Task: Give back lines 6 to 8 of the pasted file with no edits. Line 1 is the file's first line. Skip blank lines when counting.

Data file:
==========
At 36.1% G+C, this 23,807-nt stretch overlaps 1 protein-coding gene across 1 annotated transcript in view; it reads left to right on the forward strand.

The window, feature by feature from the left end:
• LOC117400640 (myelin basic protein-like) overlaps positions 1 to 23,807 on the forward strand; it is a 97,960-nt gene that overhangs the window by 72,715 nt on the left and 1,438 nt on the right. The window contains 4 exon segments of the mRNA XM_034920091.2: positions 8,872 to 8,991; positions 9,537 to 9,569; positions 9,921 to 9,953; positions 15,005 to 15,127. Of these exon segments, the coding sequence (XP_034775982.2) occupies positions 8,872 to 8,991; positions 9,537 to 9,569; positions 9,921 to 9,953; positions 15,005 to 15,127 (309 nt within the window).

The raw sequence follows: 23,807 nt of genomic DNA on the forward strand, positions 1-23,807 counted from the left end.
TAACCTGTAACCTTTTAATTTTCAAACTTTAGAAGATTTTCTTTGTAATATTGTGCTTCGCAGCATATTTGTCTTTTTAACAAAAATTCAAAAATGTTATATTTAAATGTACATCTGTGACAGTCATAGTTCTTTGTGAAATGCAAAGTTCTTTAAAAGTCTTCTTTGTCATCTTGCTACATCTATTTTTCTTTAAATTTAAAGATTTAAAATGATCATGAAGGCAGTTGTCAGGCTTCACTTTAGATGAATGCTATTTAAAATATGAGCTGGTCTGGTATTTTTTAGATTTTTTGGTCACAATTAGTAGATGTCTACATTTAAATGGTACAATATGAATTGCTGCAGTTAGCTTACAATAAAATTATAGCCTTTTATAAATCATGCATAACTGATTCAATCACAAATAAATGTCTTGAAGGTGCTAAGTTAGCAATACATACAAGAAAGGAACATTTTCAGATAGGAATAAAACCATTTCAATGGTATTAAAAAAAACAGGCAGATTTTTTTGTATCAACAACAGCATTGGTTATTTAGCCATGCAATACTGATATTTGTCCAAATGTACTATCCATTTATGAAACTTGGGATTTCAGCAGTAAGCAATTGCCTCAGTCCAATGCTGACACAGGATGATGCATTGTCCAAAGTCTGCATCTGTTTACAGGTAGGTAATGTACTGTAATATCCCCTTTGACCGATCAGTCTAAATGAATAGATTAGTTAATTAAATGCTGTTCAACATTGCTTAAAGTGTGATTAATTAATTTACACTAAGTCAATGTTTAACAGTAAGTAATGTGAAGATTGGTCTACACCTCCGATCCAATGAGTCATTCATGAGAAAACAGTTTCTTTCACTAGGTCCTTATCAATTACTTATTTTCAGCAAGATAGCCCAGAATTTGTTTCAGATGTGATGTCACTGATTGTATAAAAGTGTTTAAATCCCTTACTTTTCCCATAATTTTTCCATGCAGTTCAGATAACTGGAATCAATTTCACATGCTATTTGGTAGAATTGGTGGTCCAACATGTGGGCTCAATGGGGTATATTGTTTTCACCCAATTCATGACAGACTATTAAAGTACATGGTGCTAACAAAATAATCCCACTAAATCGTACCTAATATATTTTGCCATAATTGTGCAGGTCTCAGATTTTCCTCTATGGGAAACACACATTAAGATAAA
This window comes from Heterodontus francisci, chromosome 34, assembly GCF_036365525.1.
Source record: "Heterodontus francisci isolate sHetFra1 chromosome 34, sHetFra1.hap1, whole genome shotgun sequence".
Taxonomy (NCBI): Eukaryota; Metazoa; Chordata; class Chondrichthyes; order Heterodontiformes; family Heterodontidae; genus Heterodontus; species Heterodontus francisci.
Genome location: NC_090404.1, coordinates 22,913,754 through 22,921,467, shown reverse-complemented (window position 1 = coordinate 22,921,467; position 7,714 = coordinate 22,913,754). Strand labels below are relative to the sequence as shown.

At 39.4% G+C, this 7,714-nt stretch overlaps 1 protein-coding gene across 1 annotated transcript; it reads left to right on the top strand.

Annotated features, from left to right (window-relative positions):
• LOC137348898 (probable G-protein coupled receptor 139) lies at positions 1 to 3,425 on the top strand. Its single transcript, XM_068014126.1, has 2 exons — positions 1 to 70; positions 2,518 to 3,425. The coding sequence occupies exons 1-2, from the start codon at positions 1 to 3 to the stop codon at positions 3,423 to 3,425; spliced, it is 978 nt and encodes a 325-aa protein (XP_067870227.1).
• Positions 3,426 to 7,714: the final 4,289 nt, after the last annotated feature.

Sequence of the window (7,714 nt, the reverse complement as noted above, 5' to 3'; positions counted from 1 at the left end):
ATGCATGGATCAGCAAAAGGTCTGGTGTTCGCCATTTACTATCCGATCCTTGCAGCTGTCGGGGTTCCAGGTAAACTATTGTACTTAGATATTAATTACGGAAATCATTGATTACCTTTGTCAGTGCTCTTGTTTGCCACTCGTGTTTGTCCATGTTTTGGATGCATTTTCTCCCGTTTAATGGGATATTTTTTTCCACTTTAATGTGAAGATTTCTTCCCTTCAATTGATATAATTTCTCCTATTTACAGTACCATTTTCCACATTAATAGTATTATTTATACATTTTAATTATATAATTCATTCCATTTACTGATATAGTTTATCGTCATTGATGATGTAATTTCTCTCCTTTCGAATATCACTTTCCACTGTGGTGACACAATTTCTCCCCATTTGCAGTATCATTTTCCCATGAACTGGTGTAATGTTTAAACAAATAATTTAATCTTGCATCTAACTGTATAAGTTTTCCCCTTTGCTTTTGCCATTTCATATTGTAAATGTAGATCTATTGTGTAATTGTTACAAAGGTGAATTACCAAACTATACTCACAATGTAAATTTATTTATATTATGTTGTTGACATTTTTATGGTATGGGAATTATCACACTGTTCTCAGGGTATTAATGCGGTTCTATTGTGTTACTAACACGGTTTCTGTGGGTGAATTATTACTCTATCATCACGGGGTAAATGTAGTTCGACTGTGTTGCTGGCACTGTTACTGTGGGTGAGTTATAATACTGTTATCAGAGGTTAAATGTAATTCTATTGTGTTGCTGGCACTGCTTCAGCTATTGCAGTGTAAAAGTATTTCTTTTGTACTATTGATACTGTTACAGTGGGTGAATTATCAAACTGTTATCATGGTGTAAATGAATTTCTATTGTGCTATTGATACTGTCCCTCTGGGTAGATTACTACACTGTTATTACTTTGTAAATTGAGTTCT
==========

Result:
This window comes from Heterodontus francisci, chromosome 34, assembly GCF_036365525.1.
Source record: "Heterodontus francisci isolate sHetFra1 chromosome 34, sHetFra1.hap1, whole genome shotgun sequence".
Taxonomy (NCBI): Eukaryota; Metazoa; Chordata; class Chondrichthyes; order Heterodontiformes; family Heterodontidae; genus Heterodontus; species Heterodontus francisci.